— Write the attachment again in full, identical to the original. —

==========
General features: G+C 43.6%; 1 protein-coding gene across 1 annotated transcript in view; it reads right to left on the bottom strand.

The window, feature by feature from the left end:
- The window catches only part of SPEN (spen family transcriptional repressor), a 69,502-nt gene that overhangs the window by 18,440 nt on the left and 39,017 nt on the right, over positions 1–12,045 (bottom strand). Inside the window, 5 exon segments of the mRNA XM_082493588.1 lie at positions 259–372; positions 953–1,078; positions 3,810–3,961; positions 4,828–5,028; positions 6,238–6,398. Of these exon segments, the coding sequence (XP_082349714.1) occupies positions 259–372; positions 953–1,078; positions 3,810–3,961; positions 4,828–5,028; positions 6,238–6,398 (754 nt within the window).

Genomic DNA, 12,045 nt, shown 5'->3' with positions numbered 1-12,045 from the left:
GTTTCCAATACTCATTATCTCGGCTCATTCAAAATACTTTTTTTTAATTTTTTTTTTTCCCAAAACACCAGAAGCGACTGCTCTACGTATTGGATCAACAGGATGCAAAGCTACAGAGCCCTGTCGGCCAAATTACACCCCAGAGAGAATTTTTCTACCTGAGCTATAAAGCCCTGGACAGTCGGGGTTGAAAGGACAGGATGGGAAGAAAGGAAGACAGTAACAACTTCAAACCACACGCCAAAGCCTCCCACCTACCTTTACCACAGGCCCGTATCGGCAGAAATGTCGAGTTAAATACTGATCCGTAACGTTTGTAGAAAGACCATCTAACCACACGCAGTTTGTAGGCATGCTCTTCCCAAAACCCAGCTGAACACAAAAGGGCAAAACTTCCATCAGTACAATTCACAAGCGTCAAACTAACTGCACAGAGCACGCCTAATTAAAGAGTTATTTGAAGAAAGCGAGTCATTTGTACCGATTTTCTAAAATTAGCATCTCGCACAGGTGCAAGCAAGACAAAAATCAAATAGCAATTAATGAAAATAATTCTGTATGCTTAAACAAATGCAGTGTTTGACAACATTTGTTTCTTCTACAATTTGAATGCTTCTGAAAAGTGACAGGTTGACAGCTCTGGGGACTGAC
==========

General features: G+C 43.6%; 1 protein-coding gene across 1 annotated transcript in view; it reads right to left on the bottom strand.

The window, feature by feature from the left end:
- The window catches only part of SPEN (spen family transcriptional repressor), a 69,502-nt gene that overhangs the window by 18,440 nt on the left and 39,017 nt on the right, over positions 1–12,045 (bottom strand). Inside the window, 5 exon segments of the mRNA XM_082493588.1 lie at positions 259–372; positions 953–1,078; positions 3,810–3,961; positions 4,828–5,028; positions 6,238–6,398. Of these exon segments, the coding sequence (XP_082349714.1) occupies positions 259–372; positions 953–1,078; positions 3,810–3,961; positions 4,828–5,028; positions 6,238–6,398 (754 nt within the window).

Genomic DNA, 12,045 nt, shown 5'->3' with positions numbered 1-12,045 from the left:
GTTTCCAATACTCATTATCTCGGCTCATTCAAAATACTTTTTTTTAATTTTTTTTTTTCCCAAAACACCAGAAGCGACTGCTCTACGTATTGGATCAACAGGATGCAAAGCTACAGAGCCCTGTCGGCCAAATTACACCCCAGAGAGAATTTTTCTACCTGAGCTATAAAGCCCTGGACAGTCGGGGTTGAAAGGACAGGATGGGAAGAAAGGAAGACAGTAACAACTTCAAACCACACGCCAAAGCCTCCCACCTACCTTTACCACAGGCCCGTATCGGCAGAAATGTCGAGTTAAATACTGATCCGTAACGTTTGTAGAAAGACCATCTAACCACACGCAGTTTGTAGGCATGCTCTTCCCAAAACCCAGCTGAACACAAAAGGGCAAAACTTCCATCAGTACAATTCACAAGCGTCAAACTAACTGCACAGAGCACGCCTAATTAAAGAGTTATTTGAAGAAAGCGAGTCATTTGTACCGATTTTCTAAAATTAGCATCTCGCACAGGTGCAAGCAAGACAAAAATCAAATAGCAATTAATGAAAATAATTCTGTATGCTTAAACAAATGCAGTGTTTGACAACATTTGTTTCTTCTACAATTTGAATGCTTCTGAAAAGTGACAGGTTGACAGCTCTGGGGACTGAC